More than 1,200 of Indiana’s nearly 2,200 schools are not reporting their COVID-19 cases to the state this school year, health officials said Friday, as positivity rates and hospitalizations for children rise across the state.
In a news conference, State Health Commissioner Kris Box emphasized that these schools are out of compliance with Indiana code, which requires institutions like schools to report cases of COVID-19 in group settings.
This helps the state determine the number of students who need to be quarantined in order to reduce transmission of the disease.
“We do know, because we get lots of calls from school nurses, from parents ... that there are many students being quarantined sometimes, but not positive cases reported,” Box said. “Other times, even individuals who are positive, if they’re asymptomatic, are allowed to come to school. And those are not being reported to us.”
The update comes at the beginning of a new school year and in the midst of a COVID-19 spike in Indiana. The state now has a positivity rate of 10.8%, up from just over 2% at the end of June, driven largely by the highly contagious delta variant, according to Box. Cases have risen sharply for children in all age groups, Box said at the news conference.
The number of children hospitalized is also on the rise, particularly in the 10-14 age group, according to state data. During the week of Aug. 1, fewer than one child out of every 100,000 in this group was hospitalized for COVID-19, rising to nearly four out of every 100,000 by the week of Aug.15.
Box said having students in schools together is contributing to the rise in cases but that it would be possible to decrease the spread if students, teachers, and staff wear masks all day.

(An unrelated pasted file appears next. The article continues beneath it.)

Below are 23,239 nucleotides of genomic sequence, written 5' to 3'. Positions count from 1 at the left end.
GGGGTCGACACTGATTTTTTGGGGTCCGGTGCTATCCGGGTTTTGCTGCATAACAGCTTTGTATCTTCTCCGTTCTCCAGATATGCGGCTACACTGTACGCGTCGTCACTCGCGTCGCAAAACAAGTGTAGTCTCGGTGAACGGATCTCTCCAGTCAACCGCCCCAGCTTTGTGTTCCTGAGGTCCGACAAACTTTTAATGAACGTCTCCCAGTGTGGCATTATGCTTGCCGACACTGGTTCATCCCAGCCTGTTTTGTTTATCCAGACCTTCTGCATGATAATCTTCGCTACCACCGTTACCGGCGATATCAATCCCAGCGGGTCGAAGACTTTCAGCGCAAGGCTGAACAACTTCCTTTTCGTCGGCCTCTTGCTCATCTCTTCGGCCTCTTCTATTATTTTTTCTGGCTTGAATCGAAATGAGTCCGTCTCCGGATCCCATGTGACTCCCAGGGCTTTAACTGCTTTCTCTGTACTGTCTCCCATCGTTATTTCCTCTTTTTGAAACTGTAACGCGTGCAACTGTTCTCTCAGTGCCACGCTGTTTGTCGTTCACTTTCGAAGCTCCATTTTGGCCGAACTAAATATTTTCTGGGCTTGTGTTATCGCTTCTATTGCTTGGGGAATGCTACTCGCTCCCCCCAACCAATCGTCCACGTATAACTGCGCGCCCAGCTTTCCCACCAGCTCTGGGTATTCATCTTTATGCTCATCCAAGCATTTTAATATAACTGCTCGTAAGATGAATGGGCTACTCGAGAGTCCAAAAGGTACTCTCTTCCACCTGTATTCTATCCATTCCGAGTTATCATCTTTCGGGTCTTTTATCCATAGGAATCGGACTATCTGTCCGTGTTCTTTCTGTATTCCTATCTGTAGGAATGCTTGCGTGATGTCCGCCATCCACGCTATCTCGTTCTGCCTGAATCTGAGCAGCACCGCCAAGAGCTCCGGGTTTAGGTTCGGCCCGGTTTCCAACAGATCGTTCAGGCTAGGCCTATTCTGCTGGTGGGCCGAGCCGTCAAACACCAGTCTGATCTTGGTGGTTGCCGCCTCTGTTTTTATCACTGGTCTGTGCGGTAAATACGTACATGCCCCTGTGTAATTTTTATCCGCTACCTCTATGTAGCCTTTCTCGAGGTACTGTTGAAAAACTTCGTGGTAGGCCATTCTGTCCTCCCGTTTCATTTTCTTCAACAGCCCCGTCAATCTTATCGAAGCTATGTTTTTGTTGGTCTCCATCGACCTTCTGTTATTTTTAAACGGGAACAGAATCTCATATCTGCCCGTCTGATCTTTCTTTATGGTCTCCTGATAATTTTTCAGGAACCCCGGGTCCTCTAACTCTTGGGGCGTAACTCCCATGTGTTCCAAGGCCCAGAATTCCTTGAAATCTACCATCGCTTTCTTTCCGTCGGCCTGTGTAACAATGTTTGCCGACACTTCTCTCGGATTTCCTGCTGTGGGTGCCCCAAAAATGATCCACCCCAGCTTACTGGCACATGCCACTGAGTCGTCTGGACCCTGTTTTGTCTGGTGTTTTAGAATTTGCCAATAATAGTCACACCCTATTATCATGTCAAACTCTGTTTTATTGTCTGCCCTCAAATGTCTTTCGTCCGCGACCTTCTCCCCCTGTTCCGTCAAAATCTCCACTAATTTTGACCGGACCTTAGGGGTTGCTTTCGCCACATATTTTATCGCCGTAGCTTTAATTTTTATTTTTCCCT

“It’s difficult to know exactly what’s happening when schools are not willing to report cases and not willing to report close contacts,” Box said.
Beginning next week, the state will add a toggle feature to its online dashboard to separate the number of cases reported in schools this school year from the year before in order to give a more accurate picture of transmission.
The state is also encouraging more testing and vaccinations, especially in school environments.
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Based on a survey sent to 2,000 schools to gauge interest in testing via BinaxNOW cards, a type of rapid COVID test. the state believes only around 10% of schools statewide are offering testing, according to Box.
Of the 318 schools that replied to the survey, around 53% indicated an interest in providing testing, and 35% indicated they already have testing in place.
Around 52% of all eligible Hoosiers are fully vaccinated.
While a number of Indiana school districts have put mandatory masking policies in place since the beginning of the year, Box said there is no state study showing the impact on pediatric cases.
Instead, she pointed to a July study from Duke University that showed the widespread use of masks in schools can reduce COVID-19 transmission.
“We want them in schools in in-person instruction, and the way to do that is layered mitigation,” Box said. “Get vaccinated, and wear your masks.”